New Delhi, March 30: ISRO is swinging on the success ride so high that it doesn’t seem to stop anytime soon. NASA/Jet Propulsion Laboratory (JPL) and ISRO have come together to work on the development of Dual Frequency (L & S band) Synthetic Aperture Radar Imaging Satellite named as NASA-ISRO Synthetic Aperture Radar (NISAR).
The L-band SAR is being developed by JPL/NASA, while ISRO is developing S-band SAR. The L & S band microwave data obtained from this satellite will be useful for variety of applications and not just building climate’s plasticity.
NISAR will be helpful in scrutinizing and monitoring many areas of environmental concerns. Some of which are natural resources mapping & monitoring; estimating agricultural biomass over full duration of crop cycle; assessing soil moisture; monitoring of floods and oil slicks; coastal erosion, coastline changes & variation of winds in coastal waters; assessment of mangroves; surface deformation studies, ice sheet collapses & dynamics etc.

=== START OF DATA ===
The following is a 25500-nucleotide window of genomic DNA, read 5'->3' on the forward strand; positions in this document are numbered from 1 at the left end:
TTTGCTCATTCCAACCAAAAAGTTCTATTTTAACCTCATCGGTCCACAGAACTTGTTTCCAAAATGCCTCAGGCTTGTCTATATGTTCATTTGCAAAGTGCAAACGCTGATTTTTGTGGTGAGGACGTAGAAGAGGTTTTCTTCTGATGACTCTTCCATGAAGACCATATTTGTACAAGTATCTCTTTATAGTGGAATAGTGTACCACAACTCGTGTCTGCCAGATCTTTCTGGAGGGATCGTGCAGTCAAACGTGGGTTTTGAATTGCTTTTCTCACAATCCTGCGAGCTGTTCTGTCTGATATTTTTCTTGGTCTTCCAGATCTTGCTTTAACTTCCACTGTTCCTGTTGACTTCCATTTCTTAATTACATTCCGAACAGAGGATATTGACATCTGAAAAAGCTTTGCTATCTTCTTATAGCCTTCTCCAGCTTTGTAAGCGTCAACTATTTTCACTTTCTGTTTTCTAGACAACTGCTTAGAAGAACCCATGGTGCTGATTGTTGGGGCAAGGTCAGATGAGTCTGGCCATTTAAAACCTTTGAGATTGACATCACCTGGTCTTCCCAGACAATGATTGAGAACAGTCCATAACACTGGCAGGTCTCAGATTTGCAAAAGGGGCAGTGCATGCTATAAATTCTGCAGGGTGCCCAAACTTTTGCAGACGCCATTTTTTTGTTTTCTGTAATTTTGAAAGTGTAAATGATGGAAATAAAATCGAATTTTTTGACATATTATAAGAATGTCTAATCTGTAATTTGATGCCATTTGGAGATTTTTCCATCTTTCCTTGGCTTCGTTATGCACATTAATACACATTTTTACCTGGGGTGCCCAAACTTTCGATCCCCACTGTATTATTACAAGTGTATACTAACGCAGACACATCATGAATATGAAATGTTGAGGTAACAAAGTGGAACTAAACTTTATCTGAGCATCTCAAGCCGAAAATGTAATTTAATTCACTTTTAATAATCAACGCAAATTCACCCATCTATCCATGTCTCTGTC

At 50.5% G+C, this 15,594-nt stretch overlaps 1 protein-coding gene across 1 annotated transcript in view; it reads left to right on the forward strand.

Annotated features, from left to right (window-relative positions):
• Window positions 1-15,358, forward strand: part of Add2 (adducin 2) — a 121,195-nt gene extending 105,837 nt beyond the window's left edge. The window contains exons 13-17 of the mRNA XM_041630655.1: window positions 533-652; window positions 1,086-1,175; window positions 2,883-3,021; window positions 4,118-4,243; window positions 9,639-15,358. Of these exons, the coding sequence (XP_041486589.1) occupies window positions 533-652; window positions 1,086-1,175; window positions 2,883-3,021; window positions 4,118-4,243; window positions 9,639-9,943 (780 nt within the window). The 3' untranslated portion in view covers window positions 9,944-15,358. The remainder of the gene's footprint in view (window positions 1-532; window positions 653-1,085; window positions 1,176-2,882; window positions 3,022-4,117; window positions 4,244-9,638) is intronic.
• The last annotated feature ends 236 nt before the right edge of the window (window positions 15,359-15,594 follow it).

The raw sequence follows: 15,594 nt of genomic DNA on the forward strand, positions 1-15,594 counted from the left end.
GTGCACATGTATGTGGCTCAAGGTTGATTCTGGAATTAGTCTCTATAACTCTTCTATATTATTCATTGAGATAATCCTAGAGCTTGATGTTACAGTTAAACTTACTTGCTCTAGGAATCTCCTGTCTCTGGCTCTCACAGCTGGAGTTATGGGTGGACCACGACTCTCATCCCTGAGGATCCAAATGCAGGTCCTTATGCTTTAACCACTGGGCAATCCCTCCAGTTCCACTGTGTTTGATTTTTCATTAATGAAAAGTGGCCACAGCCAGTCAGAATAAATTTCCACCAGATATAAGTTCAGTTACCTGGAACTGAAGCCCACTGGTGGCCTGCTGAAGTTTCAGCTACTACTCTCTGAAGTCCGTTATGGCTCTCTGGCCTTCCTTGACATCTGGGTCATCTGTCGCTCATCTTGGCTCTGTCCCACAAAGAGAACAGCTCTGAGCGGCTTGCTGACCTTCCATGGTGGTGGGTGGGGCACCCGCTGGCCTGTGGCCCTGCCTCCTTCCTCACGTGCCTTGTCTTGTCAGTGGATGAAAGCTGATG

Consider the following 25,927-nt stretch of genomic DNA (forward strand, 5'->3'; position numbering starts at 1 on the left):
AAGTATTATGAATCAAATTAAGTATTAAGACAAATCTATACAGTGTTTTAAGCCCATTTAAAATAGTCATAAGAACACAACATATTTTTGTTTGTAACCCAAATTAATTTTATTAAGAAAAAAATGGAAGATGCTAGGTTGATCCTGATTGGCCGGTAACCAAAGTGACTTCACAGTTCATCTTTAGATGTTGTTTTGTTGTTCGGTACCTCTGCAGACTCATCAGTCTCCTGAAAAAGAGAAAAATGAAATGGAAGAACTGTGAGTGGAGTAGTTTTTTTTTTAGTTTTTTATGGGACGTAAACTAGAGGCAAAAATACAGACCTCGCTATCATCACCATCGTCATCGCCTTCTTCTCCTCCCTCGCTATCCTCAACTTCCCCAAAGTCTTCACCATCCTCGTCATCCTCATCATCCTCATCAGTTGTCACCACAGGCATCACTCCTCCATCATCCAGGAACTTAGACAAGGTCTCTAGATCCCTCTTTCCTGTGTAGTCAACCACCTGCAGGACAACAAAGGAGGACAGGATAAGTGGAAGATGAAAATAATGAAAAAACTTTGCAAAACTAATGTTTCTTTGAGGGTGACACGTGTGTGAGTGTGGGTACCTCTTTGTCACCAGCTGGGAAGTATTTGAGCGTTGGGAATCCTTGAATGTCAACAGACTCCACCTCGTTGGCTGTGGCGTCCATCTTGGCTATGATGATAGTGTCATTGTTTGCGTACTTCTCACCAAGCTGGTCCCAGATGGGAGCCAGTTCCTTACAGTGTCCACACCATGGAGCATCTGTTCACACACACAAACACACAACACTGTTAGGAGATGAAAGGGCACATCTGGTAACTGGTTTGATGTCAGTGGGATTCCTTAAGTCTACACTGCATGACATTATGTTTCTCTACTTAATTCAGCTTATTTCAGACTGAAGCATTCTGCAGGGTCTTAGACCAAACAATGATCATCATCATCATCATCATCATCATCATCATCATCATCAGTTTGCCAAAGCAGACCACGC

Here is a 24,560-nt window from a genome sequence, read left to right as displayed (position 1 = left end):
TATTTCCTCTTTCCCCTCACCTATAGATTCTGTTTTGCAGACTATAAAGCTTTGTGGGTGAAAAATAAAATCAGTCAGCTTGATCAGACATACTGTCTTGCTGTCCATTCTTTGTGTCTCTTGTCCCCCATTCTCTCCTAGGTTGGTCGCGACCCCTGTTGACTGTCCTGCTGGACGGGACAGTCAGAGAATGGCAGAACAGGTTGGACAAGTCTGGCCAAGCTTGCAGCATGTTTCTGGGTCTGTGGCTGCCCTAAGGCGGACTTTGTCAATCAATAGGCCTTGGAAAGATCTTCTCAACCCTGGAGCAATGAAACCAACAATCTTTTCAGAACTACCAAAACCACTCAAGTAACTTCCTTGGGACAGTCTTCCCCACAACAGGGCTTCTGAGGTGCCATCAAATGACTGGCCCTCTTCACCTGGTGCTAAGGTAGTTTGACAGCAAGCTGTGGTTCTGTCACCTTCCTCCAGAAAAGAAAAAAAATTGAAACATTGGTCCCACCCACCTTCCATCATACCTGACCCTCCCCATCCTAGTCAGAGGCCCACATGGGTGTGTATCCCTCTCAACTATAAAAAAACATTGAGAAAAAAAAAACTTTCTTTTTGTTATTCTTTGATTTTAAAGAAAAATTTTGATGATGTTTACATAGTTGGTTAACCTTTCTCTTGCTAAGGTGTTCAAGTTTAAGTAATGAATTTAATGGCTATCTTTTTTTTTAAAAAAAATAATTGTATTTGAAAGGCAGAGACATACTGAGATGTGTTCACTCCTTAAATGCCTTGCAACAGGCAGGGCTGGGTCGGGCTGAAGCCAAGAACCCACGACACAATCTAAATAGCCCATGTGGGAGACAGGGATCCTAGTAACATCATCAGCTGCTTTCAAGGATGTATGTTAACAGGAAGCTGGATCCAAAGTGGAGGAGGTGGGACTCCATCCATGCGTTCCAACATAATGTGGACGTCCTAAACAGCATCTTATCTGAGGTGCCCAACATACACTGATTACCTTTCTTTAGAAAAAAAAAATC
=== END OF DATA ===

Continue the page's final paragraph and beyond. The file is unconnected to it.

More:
The date acquired from NISAR will also help- (i) identifying crevasses in the glaciers hidden by fresh snow, where human movement takes place, (ii) identifying the snowpack parameters as an input in Avalanche forecasts, (iii) studying Glacial Lake Outburst Floods (GLOF) hazards, (iv) identifying inundated area due to floods/ cyclones. These applications could help in taking measures to minimize loss of human lives.
On the other hand, Indian Institute of Tropical Meteorology (IITM) under Ministry of Earth Sciences (MoES) has been working with National Oceanographic and Atmospheric Administration (NOAA) to develop high resolution seasonal and long-term climate forecasts.
During 2010 to 2015, IITM and NOAA together developed high resolution Models for seasonal climate predictions of Indian Summer Monsoon and long term climate forecasts under a Memorandum of Understanding. Extension of this MoU till 2020 to further pursue such studies is under consideration.